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September 26, 2006

Thailand: Nine tests failed to detect H5N1

The Nation has a detailed and alarming report on the latest avian-flu death in Thailand: Nine tests failed to detect H5N1, doctors reveal. Here is the entire article:

A 59-year-old man from Nong Bua Lamphu was yesterday declared the latest victim of bird flu, bringing Thailand's death toll to 17 since the disease was first detected in 2004.

The man is the third confirmed death from the infection this year. Officials said he was the first to die of complications rather than H5N1 itself.

"This case study has taught us that having the antiviral drug oseltamivir at hand doesn't necessarily mean we can cure it," said Dr Kumnuan Ungchusak, head of the Bureau of Epidemiology.

The case was the first that took almost a month from the day the patient fell ill to his eventual death, compared to past cases in which victims died within a few days of falling sick, Kumnuan said.

The Nong Bua Lumphu man, who lived in Nong Sang district, fell ill on July 14 with high fever and muscular pains. He was treated at the nearby primary care unit, but his condition did not improve, said Dr Prat Boonyawongwiroj, the permanent secretary for Public Health.

Before his death, the man had been transferred to the Nong Sang district hospital and then to the Nong Bua Lumphu provincial hospital, where he died on August 10, the doctor said.

At first, doctors treating the man were not aware he had been in contact with sick chickens before falling ill, Dr Thawat Suntrajarn, the director-general of the Disease Control Department, said.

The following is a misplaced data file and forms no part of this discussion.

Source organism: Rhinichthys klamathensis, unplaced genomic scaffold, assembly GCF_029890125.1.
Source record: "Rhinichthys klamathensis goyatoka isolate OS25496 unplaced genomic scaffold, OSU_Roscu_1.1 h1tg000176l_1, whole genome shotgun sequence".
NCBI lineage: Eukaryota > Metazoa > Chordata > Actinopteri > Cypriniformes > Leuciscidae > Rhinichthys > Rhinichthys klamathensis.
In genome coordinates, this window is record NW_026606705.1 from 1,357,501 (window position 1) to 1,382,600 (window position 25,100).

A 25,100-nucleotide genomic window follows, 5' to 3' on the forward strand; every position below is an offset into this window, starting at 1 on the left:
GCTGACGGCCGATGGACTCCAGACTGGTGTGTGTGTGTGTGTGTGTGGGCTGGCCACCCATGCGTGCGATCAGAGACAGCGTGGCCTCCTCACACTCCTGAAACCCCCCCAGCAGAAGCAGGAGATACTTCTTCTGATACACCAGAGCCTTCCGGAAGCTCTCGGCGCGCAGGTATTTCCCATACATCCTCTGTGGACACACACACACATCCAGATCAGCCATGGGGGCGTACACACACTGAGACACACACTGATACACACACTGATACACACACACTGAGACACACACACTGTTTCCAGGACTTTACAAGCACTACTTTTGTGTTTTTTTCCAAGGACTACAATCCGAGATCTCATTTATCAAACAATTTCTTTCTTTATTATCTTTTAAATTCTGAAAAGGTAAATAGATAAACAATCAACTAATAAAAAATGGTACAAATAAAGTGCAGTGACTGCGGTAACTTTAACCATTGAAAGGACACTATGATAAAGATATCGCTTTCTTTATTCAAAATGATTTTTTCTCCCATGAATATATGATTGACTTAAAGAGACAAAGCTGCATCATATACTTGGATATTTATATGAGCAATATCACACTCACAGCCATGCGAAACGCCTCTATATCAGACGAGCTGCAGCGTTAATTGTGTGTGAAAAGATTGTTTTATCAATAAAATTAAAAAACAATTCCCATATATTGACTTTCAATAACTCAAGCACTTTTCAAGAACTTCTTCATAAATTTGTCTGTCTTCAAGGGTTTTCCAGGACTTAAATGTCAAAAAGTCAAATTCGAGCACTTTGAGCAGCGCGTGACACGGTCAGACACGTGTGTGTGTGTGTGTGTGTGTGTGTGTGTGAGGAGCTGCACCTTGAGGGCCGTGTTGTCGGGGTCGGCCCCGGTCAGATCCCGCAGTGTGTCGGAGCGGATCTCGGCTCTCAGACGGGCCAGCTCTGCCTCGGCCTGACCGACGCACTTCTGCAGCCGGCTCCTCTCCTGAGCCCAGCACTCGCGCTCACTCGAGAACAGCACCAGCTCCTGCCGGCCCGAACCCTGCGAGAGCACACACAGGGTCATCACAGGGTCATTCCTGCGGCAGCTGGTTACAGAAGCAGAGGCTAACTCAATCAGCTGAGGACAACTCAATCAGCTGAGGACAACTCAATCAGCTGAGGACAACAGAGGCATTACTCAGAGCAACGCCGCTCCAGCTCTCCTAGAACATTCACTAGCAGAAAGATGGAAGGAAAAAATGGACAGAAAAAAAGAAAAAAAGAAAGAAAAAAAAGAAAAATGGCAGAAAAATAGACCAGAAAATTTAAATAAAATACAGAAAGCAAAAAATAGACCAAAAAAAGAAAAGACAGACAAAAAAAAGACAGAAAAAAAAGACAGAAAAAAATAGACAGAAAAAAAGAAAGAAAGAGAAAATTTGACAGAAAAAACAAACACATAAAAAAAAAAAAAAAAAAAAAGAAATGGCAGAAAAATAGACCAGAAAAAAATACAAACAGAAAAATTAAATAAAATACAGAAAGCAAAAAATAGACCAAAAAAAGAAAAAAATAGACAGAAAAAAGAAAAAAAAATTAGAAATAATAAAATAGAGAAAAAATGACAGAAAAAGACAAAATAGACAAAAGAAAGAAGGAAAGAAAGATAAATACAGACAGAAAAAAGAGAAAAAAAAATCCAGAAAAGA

About two weeks after becoming ill, his wife finally told doctors he had touched some sick chickens earlier, Thawat said, explaining that was why doctors suspected he had leptospirosis instead of bird flu.

The patient had nursed about sick 40 chickens and treated some of them with a herbal drug, but most eventually died, Thawat said.

An autopsy revealed the man had succumbed to a drug-resistant bacteria called Acinetobacter, he said, adding the patient was given the antiviral oseltamivir right after his wife told doctors he had been in contact with sick chickens.

When the man was initially taken in for treatment, he was tested for H5N1 even though it was not known at that stage whether he had been in contact with sick poultry, Department of Medical Sciences chief Dr Paijit Warachit said.

The first advanced Polymerase Chain Reaction (PCR) test detected no signs of the H5N1 virus, nor did several repeat PCRs conducted later after the man's wife finally said that her husband had been in contact with sick chickens, Paijit said.

He was the first person to undergo nine PCR tests, yet the virus was still not detected until an autopsy was conducted on tissue taken from his lungs and faeces, he said.

That PCRs failed to detect the virus could be because of the effects of oseltamivir, which might have prevented the virus from being present in the respiratory-tract areas where swabs were taken for testing, according to Dr Tawee Chotpitayasundond, of the Queen Sirikit National Institute of Child Health.

The Department of Livestock Development, meanwhile, insisted Nong Bua Lumphu was not on the list of bird-flu districts and past testing on poultry had found no signs of H5N1 there.

There would be no culling of poultry in the province for now, Veterinarian Nirand Auengtrakul, director of the Bureau of Disease Control and Veterinary Services, said.

Governor Phairat Sakolphan has ordered an "X-ray check" across the province for the bird-flu epidemic.


Posted by dymaxion at September 26, 2006 10:03 PM

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